3 Ways to Work Around Knee Pain

Henry Halse
by Henry Halse
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3 Ways to Work Around Knee Pain

The knee joint is generally stable, but feeling pain in that area can be frustrating and scary. However, you don’t always need to run to a doctor when your knee bothers you. Sometimes, you can work around the pain and continue getting stronger and fitter.

WHEN TO SEE A DOCTOR (OR NOT)

Dr. James Gladstone, chief of sports medicine at Mount Sinai Hospital in New York, says you should see a doctor if you feel a “pop” or tear in your knee. Another scenario that should send you to the doctor is if you bang your knee or experience a traumatic event, such as a skiing or biking accident. These traumatic injuries will likely cause swelling in the knee, accompanied by pain and heat in the area.

There’s another classification of injuries, however, called overuse injuries. Overuse injuries, such as patellar tendinitis, develop over time, according to Dr. Gladstone. However, you don’t need to see a doc right away if the pain is bearable. He recommends rest, ice, stretching and ibuprofen for 7–10 days. If your pain doesn’t subside by then, contact a doctor.

WORKING AROUND THE PAIN

You should take your knee pain seriously and consider changing your workouts. Dr. Gladstone recommends avoiding anything that causes pain, but he also says that it’s important to keep moving. If running hurts your knees, replace it with swimming. If tennis is the source of your pain, try cycling.

For weight training, Dr. Gladstone recommends avoiding squats and lunges if you have pain in the front of your knees (anterior knee pain). That’s because these movements put pressure on the front of your knee joint and work the quad muscle group, which are the big muscles that run down the front of your thigh.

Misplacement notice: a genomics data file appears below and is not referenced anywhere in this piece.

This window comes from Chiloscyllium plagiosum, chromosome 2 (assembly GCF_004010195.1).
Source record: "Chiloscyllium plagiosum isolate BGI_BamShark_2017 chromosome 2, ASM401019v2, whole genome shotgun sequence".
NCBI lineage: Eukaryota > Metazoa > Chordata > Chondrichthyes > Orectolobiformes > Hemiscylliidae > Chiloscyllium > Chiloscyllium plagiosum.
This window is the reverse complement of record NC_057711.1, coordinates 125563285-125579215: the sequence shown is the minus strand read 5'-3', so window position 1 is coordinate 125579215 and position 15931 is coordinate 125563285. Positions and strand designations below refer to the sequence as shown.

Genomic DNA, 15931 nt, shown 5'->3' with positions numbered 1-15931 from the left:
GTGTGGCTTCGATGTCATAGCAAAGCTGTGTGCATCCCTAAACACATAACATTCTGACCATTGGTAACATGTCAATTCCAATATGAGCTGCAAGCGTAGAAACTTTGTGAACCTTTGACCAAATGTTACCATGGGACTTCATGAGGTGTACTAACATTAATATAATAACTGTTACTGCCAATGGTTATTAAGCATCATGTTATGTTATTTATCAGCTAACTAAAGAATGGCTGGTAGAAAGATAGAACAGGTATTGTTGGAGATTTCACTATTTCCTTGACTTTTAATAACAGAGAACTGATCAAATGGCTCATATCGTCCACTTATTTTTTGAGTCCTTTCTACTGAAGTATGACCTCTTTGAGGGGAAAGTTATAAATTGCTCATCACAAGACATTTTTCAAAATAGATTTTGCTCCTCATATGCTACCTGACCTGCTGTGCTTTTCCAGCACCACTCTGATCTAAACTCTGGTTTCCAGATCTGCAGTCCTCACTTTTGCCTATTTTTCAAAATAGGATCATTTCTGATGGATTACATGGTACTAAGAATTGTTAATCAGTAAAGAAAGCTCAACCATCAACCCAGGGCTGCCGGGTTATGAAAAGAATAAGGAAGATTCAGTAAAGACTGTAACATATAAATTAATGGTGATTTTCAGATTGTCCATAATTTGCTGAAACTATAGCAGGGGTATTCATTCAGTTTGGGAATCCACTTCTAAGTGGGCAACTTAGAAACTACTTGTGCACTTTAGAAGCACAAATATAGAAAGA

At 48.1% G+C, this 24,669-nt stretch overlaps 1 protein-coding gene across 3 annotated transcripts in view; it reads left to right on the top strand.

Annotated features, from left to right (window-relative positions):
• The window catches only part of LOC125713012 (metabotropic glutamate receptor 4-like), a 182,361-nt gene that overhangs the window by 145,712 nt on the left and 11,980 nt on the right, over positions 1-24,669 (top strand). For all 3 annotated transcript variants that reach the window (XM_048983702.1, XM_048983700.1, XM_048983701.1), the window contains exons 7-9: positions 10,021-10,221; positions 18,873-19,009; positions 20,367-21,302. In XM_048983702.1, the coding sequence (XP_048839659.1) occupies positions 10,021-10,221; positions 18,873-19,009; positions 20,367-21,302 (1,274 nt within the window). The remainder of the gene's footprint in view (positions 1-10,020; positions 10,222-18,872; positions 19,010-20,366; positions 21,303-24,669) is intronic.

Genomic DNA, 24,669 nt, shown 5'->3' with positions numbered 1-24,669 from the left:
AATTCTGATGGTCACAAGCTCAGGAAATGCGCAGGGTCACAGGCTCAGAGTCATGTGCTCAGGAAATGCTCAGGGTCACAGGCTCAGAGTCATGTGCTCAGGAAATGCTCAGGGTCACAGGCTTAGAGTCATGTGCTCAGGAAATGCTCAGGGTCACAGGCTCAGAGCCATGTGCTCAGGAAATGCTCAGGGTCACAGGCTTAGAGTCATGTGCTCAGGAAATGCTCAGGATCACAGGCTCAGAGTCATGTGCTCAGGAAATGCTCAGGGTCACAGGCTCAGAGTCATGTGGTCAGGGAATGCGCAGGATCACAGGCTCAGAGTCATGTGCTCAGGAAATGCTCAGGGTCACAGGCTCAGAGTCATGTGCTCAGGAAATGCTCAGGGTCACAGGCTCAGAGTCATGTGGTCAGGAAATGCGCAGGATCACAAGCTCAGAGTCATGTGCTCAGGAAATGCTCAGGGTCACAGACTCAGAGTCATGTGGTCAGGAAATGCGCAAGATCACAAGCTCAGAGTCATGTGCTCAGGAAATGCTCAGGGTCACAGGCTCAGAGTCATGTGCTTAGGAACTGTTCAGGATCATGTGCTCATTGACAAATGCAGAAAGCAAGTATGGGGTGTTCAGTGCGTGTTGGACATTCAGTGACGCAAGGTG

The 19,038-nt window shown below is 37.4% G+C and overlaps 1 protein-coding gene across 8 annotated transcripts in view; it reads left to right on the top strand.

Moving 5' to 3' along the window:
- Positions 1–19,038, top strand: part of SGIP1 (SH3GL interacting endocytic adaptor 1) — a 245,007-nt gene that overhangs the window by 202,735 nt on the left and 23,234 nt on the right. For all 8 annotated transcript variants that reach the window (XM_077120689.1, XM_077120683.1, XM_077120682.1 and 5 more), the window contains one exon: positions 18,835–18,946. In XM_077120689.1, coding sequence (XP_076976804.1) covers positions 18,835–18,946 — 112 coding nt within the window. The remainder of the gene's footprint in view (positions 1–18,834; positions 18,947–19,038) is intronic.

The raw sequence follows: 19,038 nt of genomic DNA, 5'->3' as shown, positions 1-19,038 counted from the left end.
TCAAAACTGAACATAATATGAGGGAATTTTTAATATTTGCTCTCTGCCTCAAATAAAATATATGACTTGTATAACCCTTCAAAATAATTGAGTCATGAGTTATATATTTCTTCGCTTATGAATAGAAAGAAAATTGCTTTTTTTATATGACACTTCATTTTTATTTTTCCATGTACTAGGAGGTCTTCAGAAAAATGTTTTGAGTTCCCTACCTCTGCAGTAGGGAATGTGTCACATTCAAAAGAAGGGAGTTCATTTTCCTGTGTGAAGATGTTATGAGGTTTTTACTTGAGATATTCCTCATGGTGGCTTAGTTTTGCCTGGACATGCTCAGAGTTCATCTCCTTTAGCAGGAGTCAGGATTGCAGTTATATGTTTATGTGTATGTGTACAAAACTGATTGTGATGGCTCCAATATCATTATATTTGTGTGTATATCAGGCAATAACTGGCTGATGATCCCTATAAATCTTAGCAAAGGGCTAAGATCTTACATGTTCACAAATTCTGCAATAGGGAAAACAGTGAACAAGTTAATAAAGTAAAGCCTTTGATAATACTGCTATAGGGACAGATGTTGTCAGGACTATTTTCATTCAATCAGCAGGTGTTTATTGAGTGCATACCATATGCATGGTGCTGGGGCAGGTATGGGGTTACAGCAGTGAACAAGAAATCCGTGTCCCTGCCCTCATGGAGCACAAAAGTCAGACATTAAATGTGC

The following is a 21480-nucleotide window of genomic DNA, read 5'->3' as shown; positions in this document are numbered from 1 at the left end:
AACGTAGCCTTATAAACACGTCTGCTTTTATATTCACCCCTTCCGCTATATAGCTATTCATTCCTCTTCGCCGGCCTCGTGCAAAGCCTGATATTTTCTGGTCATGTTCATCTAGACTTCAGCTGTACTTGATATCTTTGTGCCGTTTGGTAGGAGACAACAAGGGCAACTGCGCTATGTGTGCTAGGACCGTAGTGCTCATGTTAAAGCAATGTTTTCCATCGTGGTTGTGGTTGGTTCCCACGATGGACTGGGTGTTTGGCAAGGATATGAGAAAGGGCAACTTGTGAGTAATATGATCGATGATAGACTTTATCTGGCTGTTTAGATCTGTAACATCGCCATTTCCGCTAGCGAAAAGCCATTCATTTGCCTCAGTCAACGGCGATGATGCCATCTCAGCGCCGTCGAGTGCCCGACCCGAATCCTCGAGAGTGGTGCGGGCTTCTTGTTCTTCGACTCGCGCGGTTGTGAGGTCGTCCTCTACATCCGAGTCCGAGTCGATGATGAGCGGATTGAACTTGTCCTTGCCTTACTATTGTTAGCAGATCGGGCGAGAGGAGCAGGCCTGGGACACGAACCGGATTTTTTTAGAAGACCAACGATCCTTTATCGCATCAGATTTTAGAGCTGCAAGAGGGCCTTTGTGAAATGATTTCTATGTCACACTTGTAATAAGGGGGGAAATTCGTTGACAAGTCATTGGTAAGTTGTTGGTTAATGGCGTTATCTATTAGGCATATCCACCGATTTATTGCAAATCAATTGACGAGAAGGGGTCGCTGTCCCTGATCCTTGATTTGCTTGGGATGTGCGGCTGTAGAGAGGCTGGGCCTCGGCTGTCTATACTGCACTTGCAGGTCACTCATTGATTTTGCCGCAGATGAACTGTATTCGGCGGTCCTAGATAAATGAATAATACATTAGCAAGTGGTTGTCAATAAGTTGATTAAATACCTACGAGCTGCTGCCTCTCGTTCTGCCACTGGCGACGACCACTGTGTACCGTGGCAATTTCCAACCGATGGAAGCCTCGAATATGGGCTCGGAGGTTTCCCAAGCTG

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STRETCHING AND ROLLING

Stretching is an important part of the recovery process. Dr. Gladstone explains that tight hamstrings (the muscles that run down the back of your thigh), pull on the knee joint. If they’re too tight you can get pes tendonitis (tendonitis of the hamstring tendons) or pain in the front of your knee. A hamstring stretch, such as a standing or seated toe stretch, should be part of your routine. You can do it either before you exercise or after your workout.

Dr. James Robinson, primary sports medicine physician at the Hospital for Special Surgery, looks at the whole body instead of one part. Instead of just looking at what’s going on at the knee, he assesses other joints like the hip and knee.

If your hips are tight, it could be causing your knee pain, and you should focus on stretching your hips. If your lower back or ankles are tight, you should stretch those. A physical therapist can help you figure out what stretches are appropriate.

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CROSS-TRAINING

Pay attention to when your knee hurts. Any activity that makes the pain worse should be avoided until your injury is under control. If running hurts, switch to a different activity. If your weight training routine is painful, try something else.